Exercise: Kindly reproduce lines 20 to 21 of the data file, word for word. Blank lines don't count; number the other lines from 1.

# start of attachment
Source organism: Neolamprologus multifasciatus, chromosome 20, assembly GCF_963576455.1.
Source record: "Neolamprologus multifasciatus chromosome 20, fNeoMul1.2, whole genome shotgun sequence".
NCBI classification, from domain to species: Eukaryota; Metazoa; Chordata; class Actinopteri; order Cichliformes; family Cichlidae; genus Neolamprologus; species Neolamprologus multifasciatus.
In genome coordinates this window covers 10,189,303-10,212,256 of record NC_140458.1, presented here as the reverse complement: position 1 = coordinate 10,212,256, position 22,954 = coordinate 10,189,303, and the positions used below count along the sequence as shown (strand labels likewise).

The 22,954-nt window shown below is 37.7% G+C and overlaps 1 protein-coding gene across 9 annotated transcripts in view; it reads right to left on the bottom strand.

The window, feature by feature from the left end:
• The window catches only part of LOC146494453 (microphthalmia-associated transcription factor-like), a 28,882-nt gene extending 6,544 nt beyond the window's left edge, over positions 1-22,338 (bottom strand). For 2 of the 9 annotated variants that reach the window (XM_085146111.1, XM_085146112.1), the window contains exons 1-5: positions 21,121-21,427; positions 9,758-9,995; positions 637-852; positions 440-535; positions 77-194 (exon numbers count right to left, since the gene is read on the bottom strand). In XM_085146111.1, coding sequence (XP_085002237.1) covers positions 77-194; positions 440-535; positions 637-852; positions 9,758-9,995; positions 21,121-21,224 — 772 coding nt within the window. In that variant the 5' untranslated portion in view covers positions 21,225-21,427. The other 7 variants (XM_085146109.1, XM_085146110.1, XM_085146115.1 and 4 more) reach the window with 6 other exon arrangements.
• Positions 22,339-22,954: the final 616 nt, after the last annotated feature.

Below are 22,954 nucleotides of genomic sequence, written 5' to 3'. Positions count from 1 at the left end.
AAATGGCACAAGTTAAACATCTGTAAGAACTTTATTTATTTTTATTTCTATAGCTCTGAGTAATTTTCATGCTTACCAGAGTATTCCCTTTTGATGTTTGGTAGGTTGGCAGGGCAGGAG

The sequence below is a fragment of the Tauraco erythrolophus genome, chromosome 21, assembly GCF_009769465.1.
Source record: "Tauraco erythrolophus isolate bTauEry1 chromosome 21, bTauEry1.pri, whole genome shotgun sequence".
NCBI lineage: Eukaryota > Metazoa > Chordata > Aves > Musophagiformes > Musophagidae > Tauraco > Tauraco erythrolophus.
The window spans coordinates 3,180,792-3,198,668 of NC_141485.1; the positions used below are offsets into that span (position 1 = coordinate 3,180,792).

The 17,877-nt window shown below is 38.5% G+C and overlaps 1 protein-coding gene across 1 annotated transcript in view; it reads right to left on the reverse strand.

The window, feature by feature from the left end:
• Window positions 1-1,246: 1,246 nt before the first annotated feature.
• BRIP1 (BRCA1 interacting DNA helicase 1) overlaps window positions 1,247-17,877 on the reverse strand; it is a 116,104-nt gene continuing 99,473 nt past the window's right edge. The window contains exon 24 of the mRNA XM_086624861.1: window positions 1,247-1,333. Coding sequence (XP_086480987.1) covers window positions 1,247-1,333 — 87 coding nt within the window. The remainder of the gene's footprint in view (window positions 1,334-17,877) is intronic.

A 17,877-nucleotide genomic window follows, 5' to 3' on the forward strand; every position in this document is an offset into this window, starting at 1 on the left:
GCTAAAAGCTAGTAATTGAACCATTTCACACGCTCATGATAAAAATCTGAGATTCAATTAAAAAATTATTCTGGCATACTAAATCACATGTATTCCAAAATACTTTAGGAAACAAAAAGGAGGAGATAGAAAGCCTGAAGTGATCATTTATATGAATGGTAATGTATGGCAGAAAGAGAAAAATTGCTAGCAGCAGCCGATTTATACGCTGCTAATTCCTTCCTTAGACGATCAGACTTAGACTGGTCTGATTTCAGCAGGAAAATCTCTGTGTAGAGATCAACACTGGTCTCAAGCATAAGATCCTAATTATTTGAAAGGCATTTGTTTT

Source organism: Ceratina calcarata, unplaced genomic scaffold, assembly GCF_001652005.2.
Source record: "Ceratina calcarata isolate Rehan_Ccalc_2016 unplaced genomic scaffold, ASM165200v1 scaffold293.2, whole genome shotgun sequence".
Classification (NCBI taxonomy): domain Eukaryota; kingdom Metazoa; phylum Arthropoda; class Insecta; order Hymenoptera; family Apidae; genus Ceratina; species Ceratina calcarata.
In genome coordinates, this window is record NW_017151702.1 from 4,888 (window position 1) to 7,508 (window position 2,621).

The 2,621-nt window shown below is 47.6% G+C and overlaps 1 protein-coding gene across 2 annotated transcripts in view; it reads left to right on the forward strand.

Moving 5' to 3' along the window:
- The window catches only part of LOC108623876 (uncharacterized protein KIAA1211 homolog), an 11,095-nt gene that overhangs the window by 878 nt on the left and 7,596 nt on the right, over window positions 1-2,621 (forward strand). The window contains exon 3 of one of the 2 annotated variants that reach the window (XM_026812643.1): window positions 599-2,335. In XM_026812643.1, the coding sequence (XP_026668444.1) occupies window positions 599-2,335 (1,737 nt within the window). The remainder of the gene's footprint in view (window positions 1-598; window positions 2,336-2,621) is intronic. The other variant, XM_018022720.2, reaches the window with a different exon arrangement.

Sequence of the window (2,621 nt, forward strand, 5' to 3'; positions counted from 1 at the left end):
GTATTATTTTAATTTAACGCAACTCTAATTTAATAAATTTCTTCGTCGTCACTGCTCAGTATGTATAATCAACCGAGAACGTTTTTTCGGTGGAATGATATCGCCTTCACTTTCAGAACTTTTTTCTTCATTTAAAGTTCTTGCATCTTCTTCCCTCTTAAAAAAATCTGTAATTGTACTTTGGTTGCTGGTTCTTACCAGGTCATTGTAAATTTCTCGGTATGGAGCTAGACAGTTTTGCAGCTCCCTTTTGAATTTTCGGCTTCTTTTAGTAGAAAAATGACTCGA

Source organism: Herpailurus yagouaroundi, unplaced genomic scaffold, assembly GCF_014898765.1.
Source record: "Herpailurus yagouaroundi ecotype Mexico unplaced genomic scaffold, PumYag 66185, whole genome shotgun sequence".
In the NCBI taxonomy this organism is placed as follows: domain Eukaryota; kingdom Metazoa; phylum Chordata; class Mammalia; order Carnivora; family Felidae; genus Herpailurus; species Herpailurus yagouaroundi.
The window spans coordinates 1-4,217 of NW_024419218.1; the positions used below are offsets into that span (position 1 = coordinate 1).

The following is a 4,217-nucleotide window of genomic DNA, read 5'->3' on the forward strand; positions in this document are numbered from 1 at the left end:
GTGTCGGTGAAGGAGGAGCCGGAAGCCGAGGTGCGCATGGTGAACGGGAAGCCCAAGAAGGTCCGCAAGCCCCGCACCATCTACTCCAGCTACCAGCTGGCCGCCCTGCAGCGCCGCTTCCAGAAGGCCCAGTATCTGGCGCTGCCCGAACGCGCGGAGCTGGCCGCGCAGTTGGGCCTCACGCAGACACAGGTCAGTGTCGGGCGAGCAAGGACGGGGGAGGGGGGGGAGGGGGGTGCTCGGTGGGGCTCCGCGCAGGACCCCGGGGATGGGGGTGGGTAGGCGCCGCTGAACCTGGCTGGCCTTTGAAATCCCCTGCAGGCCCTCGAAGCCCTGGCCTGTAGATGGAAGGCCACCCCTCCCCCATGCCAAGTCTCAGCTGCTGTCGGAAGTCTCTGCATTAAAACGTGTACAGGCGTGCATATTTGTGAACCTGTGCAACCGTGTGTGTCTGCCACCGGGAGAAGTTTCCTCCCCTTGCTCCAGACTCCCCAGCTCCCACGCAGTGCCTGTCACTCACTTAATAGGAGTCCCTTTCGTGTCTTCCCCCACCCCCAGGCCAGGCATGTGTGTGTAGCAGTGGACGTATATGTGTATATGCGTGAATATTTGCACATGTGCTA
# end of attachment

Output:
GCTAAAAGCTAGTAATTGAACCATTTCACACGCTCATGATAAAAATCTGAGATTCAATTAAAAAATTATTCTGGCATACTAAATCACATGTATTCCAAAATACTTTAGGAAACAAAAAGGAGGAGATAGAAAGCCTGAAGTGATCATTTATATGAATGGTAATGTATGGCAGAAAGAGAAAAATTGCTAGCAGCAGCCGATTTATACGCTGCTAATTCCTTCCTTAGACGATCAGACTTAGACTGGTCTGATTTCAGCAGGAAAATCTCTGTGTAGAGATCAACACTGGTCTCAAGCATAAGATCCTAATTATTTGAAAGGCATTTGTTTT

Source organism: Ceratina calcarata, unplaced genomic scaffold, assembly GCF_001652005.2.